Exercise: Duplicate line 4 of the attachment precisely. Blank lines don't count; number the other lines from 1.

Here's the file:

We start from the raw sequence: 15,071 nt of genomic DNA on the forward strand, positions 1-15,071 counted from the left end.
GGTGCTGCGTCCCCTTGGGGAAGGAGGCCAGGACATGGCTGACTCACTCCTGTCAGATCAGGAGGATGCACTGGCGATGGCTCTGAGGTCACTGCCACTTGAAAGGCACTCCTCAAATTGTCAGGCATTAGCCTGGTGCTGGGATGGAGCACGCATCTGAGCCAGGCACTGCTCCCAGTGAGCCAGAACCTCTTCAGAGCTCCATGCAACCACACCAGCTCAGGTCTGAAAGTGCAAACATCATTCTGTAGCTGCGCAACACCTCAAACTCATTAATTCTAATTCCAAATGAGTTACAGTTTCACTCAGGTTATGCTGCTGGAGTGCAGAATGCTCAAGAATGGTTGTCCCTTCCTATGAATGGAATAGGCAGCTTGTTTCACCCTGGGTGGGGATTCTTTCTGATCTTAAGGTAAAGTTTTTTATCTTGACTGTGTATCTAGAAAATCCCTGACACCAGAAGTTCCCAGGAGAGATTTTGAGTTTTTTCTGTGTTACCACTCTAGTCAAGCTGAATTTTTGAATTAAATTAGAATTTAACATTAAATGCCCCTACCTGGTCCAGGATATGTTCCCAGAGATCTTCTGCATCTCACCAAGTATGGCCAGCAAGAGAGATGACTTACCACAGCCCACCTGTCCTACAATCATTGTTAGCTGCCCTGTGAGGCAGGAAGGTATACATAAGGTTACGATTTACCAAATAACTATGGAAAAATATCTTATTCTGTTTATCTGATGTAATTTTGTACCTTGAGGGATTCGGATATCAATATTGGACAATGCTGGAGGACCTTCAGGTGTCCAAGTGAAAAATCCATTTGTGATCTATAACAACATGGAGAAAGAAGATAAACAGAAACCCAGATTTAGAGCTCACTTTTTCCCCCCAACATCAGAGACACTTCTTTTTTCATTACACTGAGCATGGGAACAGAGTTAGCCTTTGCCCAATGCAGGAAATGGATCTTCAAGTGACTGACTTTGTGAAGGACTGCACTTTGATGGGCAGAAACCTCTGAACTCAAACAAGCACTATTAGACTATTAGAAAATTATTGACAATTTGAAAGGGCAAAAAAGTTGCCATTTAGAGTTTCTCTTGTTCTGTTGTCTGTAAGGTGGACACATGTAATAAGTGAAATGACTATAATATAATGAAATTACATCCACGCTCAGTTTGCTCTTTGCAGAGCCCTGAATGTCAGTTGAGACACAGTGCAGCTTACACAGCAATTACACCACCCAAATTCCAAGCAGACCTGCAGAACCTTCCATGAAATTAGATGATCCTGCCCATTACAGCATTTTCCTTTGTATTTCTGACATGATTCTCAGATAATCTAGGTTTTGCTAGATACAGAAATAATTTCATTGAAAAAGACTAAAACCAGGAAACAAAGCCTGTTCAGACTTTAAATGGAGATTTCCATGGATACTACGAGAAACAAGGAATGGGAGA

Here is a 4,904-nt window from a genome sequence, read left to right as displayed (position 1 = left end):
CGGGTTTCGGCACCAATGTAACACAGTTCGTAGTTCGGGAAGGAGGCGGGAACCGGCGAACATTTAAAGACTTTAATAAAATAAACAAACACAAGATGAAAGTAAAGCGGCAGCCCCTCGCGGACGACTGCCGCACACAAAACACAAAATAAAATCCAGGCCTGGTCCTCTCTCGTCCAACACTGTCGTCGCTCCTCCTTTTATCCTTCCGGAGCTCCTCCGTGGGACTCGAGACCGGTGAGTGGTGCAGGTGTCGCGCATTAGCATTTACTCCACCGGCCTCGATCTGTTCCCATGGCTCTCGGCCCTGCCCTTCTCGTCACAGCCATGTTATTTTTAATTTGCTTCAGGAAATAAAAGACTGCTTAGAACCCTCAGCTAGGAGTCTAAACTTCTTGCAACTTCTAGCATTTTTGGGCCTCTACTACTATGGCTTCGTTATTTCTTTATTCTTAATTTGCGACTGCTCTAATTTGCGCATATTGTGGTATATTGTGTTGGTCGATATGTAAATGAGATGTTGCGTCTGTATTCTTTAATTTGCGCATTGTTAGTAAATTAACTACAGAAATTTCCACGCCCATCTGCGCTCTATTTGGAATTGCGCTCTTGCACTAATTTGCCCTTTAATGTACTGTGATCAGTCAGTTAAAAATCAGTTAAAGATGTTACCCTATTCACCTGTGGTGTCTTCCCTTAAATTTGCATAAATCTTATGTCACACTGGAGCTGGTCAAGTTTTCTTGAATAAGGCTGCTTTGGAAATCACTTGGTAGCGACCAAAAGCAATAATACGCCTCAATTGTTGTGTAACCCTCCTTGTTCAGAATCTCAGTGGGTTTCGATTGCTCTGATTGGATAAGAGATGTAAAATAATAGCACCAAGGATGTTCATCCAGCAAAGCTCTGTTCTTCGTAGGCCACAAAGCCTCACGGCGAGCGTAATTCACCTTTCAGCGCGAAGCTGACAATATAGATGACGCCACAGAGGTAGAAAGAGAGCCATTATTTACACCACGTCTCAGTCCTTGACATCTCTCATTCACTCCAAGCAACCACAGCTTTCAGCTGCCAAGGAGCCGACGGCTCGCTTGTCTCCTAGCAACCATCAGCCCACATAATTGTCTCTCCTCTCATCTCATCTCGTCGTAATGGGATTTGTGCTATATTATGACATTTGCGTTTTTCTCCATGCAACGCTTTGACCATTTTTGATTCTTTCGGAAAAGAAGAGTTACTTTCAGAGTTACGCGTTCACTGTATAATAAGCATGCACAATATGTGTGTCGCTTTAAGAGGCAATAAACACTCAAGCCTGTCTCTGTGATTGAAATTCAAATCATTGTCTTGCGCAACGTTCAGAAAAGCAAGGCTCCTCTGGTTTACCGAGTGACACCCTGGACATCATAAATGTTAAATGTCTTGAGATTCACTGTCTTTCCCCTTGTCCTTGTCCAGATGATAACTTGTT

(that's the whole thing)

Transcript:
CGGGTTTCGGCACCAATGTAACACAGTTCGTAGTTCGGGAAGGAGGCGGGAACCGGCGAACATTTAAAGACTTTAATAAAATAAACAAACACAAGATGAAAGTAAAGCGGCAGCCCCTCGCGGACGACTGCCGCACACAAAACACAAAATAAAATCCAGGCCTGGTCCTCTCTCGTCCAACACTGTCGTCGCTCCTCCTTTTATCCTTCCGGAGCTCCTCCGTGGGACTCGAGACCGGTGAGTGGTGCAGGTGTCGCGCATTAGCATTTACTCCACCGGCCTCGATCTGTTCCCATGGCTCTCGGCCCTGCCCTTCTCGTCACAGCCATGTTATTTTTAATTTGCTTCAGGAAATAAAAGACTGCTTAGAACCCTCAGCTAGGAGTCTAAACTTCTTGCAACTTCTAGCATTTTTGGGCCTCTACTACTATGGCTTCGTTATTTCTTTATTCTTAATTTGCGACTGCTCTAATTTGCGCATATTGTGGTATATTGTGTTGGTCGATATGTAAATGAGATGTTGCGTCTGTATTCTTTAATTTGCGCATTGTTAGTAAATTAACTACAGAAATTTCCACGCCCATCTGCGCTCTATTTGGAATTGCGCTCTTGCACTAATTTGCCCTTTAATGTACTGTGATCAGTCAGTTAAAAATCAGTTAAAGATGTTACCCTATTCACCTGTGGTGTCTTCCCTTAAATTTGCATAAATCTTATGTCACACTGGAGCTGGTCAAGTTTTCTTGAATAAGGCTGCTTTGGAAATCACTTGGTAGCGACCAAAAGCAATAATACGCCTCAATTGTTGTGTAACCCTCCTTGTTCAGAATCTCAGTGGGTTTCGATTGCTCTGATTGGATAAGAGATGTAAAATAATAGCACCAAGGATGTTCATCCAGCAAAGCTCTGTTCTTCGTAGGCCACAAAGCCTCACGGCGAGCGTAATTCACCTTTCAGCGCGAAGCTGACAATATAGATGACGCCACAGAGGTAGAAAGAGAGCCATTATTTACACCACGTCTCAGTCCTTGACATCTCTCATTCACTCCAAGCAACCACAGCTTTCAGCTGCCAAGGAGCCGACGGCTCGCTTGTCTCCTAGCAACCATCAGCCCACATAATTGTCTCTCCTCTCATCTCATCTCGTCGTAATGGGATTTGTGCTATATTATGACATTTGCGTTTTTCTCCATGCAACGCTTTGACCATTTTTGATTCTTTCGGAAAAGAAGAGTTACTTTCAGAGTTACGCGTTCACTGTATAATAAGCATGCACAATATGTGTGTCGCTTTAAGAGGCAATAAACACTCAAGCCTGTCTCTGTGATTGAAATTCAAATCATTGTCTTGCGCAACGTTCAGAAAAGCAAGGCTCCTCTGGTTTACCGAGTGACACCCTGGACATCATAAATGTTAAATGTCTTGAGATTCACTGTCTTTCCCCTTGTCCTTGTCCAGATGATAACTTGTT